WASHINGTON, D.C. – This week, the U.S. Fish and Wildlife Service (USFWS) completed initial reviews of two petitions to list gray wolves in the western United States under the Endangered Species Act (ESA). USFWS subsequently announced they would initiate a 12-month comprehensive status review of the gray wolf.
In June, Chairman Newhouse hosted Rep. Tom Tiffany (WI-07) and Todd Myers, Director of the Center for the Environment of the Washington Policy Center, on an episode of the Congressional Western Caucus podcast, A Voice for Rural America, to discuss the successful delisting of the gray wolf and its impact on rural communities.
Click here to listen: “Impacts of a Weaponized Endangered Species Act: The Case of the Gray Wolf.”
“The gray wolf is an Endangered Species Act success story,” said Chairman Newhouse. “Through partnerships between states, local communities, tribes, private landowners, and the federal government, we have worked to restore gray wolf species throughout the western United States and celebrated their recovery by removing them from the endangered species list. Less than a month ago, the Biden Administration upheld the Trump Administration’s delisting, allowing local species managers to continue their successful efforts. While it is disappointing – but not at all surprising – to see litigious environmental groups once again waste resources that could be used to aid species that are actually endangered, I look forward to the wolf’s delisting being upheld as the best available science and comprehensive state and local management plans are reviewed.”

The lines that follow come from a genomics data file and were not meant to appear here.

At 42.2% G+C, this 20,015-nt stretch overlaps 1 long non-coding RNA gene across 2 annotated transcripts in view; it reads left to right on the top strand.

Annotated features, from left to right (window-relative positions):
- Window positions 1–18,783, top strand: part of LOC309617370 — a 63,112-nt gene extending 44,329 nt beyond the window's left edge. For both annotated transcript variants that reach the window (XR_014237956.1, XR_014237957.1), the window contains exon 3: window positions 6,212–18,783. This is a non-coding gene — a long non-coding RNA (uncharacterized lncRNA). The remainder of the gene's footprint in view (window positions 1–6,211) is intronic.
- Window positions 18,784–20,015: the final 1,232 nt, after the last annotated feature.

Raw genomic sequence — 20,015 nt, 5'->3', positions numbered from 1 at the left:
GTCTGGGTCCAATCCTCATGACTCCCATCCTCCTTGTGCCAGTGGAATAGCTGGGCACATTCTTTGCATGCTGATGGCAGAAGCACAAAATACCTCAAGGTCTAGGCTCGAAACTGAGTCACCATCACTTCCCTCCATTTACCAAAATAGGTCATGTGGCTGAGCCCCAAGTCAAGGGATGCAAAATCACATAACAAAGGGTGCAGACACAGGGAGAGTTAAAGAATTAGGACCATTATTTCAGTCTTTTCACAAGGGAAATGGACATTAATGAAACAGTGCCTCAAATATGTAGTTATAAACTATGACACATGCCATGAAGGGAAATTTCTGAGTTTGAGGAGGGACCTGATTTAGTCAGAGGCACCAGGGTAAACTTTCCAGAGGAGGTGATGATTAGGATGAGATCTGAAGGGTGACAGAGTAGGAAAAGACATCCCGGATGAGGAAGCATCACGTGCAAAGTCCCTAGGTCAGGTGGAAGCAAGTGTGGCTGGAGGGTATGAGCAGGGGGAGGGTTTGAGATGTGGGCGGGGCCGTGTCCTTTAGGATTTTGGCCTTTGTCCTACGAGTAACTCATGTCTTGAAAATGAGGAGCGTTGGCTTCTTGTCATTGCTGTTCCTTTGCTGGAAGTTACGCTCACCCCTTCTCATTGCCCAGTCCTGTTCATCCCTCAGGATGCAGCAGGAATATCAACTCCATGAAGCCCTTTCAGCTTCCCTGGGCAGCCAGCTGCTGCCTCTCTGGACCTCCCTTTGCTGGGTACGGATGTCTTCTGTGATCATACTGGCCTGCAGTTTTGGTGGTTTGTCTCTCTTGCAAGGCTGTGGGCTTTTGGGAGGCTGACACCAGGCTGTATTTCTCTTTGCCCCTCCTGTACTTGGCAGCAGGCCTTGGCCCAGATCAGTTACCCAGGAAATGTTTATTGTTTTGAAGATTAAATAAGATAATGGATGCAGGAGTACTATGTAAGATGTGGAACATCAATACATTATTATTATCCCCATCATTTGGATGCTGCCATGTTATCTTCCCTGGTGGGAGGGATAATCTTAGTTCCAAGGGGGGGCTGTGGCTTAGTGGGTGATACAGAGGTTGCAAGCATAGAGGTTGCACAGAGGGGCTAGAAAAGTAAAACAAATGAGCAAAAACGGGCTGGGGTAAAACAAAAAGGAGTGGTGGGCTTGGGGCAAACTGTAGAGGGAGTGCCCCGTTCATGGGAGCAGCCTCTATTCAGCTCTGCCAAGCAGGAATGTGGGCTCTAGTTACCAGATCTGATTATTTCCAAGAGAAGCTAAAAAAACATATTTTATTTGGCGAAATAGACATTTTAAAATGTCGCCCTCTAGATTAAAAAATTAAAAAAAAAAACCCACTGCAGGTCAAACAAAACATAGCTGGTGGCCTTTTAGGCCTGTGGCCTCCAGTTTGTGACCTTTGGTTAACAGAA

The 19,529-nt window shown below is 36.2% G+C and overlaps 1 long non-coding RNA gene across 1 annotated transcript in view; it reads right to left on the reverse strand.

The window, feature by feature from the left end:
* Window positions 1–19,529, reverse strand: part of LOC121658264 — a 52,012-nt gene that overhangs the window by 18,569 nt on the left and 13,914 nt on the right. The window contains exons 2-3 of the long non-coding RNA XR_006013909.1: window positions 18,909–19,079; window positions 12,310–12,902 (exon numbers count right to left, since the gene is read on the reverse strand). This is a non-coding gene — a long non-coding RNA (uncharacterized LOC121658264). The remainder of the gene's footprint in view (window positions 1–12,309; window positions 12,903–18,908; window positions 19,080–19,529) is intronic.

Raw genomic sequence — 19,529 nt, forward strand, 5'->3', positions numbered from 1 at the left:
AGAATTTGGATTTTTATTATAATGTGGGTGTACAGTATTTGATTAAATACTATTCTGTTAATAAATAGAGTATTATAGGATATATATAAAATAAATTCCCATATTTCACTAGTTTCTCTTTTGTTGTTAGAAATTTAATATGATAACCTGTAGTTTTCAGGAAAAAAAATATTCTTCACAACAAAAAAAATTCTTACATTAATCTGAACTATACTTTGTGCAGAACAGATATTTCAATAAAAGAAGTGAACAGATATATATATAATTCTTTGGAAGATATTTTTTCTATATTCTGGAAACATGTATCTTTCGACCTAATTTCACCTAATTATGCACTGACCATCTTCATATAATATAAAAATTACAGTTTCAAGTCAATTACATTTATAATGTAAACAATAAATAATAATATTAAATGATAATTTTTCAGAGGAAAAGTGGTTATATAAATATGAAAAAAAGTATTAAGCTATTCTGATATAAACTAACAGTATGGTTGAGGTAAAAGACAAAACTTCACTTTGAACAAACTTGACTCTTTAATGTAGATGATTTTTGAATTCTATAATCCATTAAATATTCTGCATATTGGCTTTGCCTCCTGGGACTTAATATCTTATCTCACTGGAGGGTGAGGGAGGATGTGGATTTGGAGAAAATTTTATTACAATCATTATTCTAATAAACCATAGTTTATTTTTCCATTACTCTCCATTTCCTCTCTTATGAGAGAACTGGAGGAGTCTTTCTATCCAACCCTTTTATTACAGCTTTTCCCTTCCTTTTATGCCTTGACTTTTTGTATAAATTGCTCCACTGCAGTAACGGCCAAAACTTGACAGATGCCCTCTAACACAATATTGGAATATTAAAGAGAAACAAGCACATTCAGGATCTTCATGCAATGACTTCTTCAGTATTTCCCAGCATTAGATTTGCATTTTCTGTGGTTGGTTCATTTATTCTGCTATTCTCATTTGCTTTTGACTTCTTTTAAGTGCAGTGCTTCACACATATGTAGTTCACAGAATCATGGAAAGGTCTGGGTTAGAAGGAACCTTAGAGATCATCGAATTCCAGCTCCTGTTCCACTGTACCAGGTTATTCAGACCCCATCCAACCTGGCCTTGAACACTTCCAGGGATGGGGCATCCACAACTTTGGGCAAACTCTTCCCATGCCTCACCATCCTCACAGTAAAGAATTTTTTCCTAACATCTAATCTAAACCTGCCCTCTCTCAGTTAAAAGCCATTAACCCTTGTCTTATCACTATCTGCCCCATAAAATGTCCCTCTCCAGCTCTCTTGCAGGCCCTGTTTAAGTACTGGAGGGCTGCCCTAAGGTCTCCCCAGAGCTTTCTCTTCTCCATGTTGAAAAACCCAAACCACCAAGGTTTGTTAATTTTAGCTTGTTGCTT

“Once again, radical special interest groups have hijacked the ESA and are wasting taxpayer resources,” said Vice Chair Westerman, Ranking Member of the House Natural Resources Committee. “Forcing agencies to conduct meaningless reviews to examine recovered species is not accomplishing any long-term goals when state wildlife experts are already managing and caring for species local to their communities. It is also disappointing that the Biden administration is caving to these groups and giving credence to these petitions instead of proactively working with states on actual recovery mechanisms. Absent political interference, this review will almost certainly show state management is more than adequate in preserving wolves across the West.”